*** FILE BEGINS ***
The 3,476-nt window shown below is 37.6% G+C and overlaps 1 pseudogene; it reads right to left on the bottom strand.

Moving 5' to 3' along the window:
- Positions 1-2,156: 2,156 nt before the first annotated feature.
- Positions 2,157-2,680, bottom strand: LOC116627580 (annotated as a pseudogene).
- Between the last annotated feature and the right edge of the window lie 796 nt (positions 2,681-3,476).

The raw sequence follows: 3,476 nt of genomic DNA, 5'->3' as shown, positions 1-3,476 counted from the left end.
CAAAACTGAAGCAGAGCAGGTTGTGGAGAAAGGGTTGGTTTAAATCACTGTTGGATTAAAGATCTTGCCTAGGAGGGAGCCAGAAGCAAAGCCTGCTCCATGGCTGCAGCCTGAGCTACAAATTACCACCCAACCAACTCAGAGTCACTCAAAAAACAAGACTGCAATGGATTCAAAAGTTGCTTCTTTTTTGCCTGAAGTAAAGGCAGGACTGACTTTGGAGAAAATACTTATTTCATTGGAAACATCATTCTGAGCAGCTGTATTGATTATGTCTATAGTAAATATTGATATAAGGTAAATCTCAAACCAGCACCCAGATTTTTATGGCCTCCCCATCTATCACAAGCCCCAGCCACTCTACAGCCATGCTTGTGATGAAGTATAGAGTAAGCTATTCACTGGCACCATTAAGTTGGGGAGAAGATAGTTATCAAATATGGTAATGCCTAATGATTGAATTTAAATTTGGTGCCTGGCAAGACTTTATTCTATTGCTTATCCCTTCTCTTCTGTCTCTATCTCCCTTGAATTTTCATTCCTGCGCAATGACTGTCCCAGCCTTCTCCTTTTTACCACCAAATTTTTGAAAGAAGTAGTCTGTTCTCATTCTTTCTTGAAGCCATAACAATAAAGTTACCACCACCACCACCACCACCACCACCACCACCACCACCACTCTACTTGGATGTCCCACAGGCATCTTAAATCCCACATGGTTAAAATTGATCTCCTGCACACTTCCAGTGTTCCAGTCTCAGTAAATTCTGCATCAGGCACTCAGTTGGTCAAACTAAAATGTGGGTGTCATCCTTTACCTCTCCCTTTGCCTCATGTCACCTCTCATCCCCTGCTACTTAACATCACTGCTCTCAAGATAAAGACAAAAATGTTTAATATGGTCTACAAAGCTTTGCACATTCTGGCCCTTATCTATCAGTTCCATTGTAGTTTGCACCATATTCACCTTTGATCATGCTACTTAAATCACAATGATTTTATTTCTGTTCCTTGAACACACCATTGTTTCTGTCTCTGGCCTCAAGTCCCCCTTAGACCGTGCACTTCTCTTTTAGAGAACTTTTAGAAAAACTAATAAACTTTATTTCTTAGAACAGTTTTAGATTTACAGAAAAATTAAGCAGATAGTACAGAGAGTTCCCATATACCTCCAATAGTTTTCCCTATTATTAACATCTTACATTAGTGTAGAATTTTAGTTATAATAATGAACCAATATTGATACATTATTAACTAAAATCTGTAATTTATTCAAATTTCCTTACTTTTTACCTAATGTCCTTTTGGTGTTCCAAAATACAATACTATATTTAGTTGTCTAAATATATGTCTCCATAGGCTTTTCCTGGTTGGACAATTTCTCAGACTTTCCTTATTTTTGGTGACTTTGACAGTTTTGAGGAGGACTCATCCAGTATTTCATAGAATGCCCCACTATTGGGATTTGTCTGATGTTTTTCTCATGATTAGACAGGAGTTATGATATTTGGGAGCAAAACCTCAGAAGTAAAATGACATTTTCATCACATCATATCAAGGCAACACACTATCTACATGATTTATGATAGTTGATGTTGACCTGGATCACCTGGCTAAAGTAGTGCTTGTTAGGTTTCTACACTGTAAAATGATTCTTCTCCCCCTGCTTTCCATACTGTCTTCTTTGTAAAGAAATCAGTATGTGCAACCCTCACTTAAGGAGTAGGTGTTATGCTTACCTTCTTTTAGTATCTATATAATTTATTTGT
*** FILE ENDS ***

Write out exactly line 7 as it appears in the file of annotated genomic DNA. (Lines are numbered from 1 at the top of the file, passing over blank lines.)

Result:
CAAAACTGAAGCAGAGCAGGTTGTGGAGAAAGGGTTGGTTTAAATCACTGTTGGATTAAAGATCTTGCCTAGGAGGGAGCCAGAAGCAAAGCCTGCTCCATGGCTGCAGCCTGAGCTACAAATTACCACCCAACCAACTCAGAGTCACTCAAAAAACAAGACTGCAATGGATTCAAAAGTTGCTTCTTTTTTGCCTGAAGTAAAGGCAGGACTGACTTTGGAGAAAATACTTATTTCATTGGAAACATCATTCTGAGCAGCTGTATTGATTATGTCTATAGTAAATATTGATATAAGGTAAATCTCAAACCAGCACCCAGATTTTTATGGCCTCCCCATCTATCACAAGCCCCAGCCACTCTACAGCCATGCTTGTGATGAAGTATAGAGTAAGCTATTCACTGGCACCATTAAGTTGGGGAGAAGATAGTTATCAAATATGGTAATGCCTAATGATTGAATTTAAATTTGGTGCCTGGCAAGACTTTATTCTATTGCTTATCCCTTCTCTTCTGTCTCTATCTCCCTTGAATTTTCATTCCTGCGCAATGACTGTCCCAGCCTTCTCCTTTTTACCACCAAATTTTTGAAAGAAGTAGTCTGTTCTCATTCTTTCTTGAAGCCATAACAATAAAGTTACCACCACCACCACCACCACCACCACCACCACCACCACCACTCTACTTGGATGTCCCACAGGCATCTTAAATCCCACATGGTTAAAATTGATCTCCTGCACACTTCCAGTGTTCCAGTCTCAGTAAATTCTGCATCAGGCACTCAGTTGGTCAAACTAAAATGTGGGTGTCATCCTTTACCTCTCCCTTTGCCTCATGTCACCTCTCATCCCCTGCTACTTAACATCACTGCTCTCAAGATAAAGACAAAAATGTTTAATATGGTCTACAAAGCTTTGCACATTCTGGCCCTTATCTATCAGTTCCATTGTAGTTTGCACCATATTCACCTTTGATCATGCTACTTAAATCACAATGATTTTATTTCTGTTCCTTGAACACACCATTGTTTCTGTCTCTGGCCTCAAGTCCCCCTTAGACCGTGCACTTCTCTTTTAGAGAACTTTTAGAAAAACTAATAAACTTTATTTCTTAGAACAGTTTTAGATTTACAGAAAAATTAAGCAGATAGTACAGAGAGTTCCCATATACCTCCAATAGTTTTCCCTATTATTAACATCTTACATTAGTGTAGAATTTTAGTTATAATAATGAACCAATATTGATACATTATTAACTAAAATCTGTAATTTATTCAAATTTCCTTACTTTTTACCTAATGTCCTTTTGGTGTTCCAAAATACAATACTATATTTAGTTGTCTAAATATATGTCTCCATAGGCTTTTCCTGGTTGGACAATTTCTCAGACTTTCCTTATTTTTGGTGACTTTGACAGTTTTGAGGAGGACTCATCCAGTATTTCATAGAATGCCCCACTATTGGGATTTGTCTGATGTTTTTCTCATGATTAGACAGGAGTTATGATATTTGGGAGCAAAACCTCAGAAGTAAAATGACATTTTCATCACATCATATCAAGGCAACACACTATCTACATGATTTATGATAGTTGATGTTGACCTGGATCACCTGGCTAAAGTAGTGCTTGTTAGGTTTCTACACTGTAAAATGATTCTTCTCCCCCTGCTTTCCATACTGTCTTCTTTGTAAAGAAATCAGTATGTGCAACCCTCACTTAAGGAGTAGGTGTTATGCTTACCTTCTTTTAGTATCTATATAATTTATTTGT